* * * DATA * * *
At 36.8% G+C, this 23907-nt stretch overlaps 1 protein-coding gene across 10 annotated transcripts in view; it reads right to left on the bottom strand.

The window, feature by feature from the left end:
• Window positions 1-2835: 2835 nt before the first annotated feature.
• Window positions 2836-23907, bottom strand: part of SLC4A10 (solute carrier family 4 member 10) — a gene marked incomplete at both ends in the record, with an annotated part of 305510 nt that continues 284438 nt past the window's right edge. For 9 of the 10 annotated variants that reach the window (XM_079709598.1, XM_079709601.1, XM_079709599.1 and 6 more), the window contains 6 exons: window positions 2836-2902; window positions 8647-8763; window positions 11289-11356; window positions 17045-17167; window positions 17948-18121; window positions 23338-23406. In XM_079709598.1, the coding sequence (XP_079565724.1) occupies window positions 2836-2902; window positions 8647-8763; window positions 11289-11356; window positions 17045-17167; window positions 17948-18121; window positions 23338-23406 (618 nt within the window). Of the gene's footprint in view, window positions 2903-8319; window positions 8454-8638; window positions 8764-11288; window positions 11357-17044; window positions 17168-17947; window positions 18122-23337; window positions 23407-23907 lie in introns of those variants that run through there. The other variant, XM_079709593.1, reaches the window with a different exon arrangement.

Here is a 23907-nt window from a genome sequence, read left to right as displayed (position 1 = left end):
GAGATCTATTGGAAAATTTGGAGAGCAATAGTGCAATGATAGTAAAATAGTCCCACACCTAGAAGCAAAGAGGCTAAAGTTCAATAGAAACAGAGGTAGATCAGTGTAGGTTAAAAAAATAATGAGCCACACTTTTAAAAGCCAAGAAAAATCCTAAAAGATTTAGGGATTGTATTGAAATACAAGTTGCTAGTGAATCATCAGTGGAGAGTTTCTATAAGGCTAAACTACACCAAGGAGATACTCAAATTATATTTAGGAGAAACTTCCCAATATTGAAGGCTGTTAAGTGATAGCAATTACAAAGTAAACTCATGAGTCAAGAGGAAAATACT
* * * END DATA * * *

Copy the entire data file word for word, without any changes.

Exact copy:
At 36.8% G+C, this 23907-nt stretch overlaps 1 protein-coding gene across 10 annotated transcripts in view; it reads right to left on the bottom strand.

The window, feature by feature from the left end:
• Window positions 1-2835: 2835 nt before the first annotated feature.
• Window positions 2836-23907, bottom strand: part of SLC4A10 (solute carrier family 4 member 10) — a gene marked incomplete at both ends in the record, with an annotated part of 305510 nt that continues 284438 nt past the window's right edge. For 9 of the 10 annotated variants that reach the window (XM_079709598.1, XM_079709601.1, XM_079709599.1 and 6 more), the window contains 6 exons: window positions 2836-2902; window positions 8647-8763; window positions 11289-11356; window positions 17045-17167; window positions 17948-18121; window positions 23338-23406. In XM_079709598.1, the coding sequence (XP_079565724.1) occupies window positions 2836-2902; window positions 8647-8763; window positions 11289-11356; window positions 17045-17167; window positions 17948-18121; window positions 23338-23406 (618 nt within the window). Of the gene's footprint in view, window positions 2903-8319; window positions 8454-8638; window positions 8764-11288; window positions 11357-17044; window positions 17168-17947; window positions 18122-23337; window positions 23407-23907 lie in introns of those variants that run through there. The other variant, XM_079709593.1, reaches the window with a different exon arrangement.

Here is a 23907-nt window from a genome sequence, read left to right as displayed (position 1 = left end):
GAGATCTATTGGAAAATTTGGAGAGCAATAGTGCAATGATAGTAAAATAGTCCCACACCTAGAAGCAAAGAGGCTAAAGTTCAATAGAAACAGAGGTAGATCAGTGTAGGTTAAAAAAATAATGAGCCACACTTTTAAAAGCCAAGAAAAATCCTAAAAGATTTAGGGATTGTATTGAAATACAAGTTGCTAGTGAATCATCAGTGGAGAGTTTCTATAAGGCTAAACTACACCAAGGAGATACTCAAATTATATTTAGGAGAAACTTCCCAATATTGAAGGCTGTTAAGTGATAGCAATTACAAAGTAAACTCATGAGTCAAGAGGAAAATACT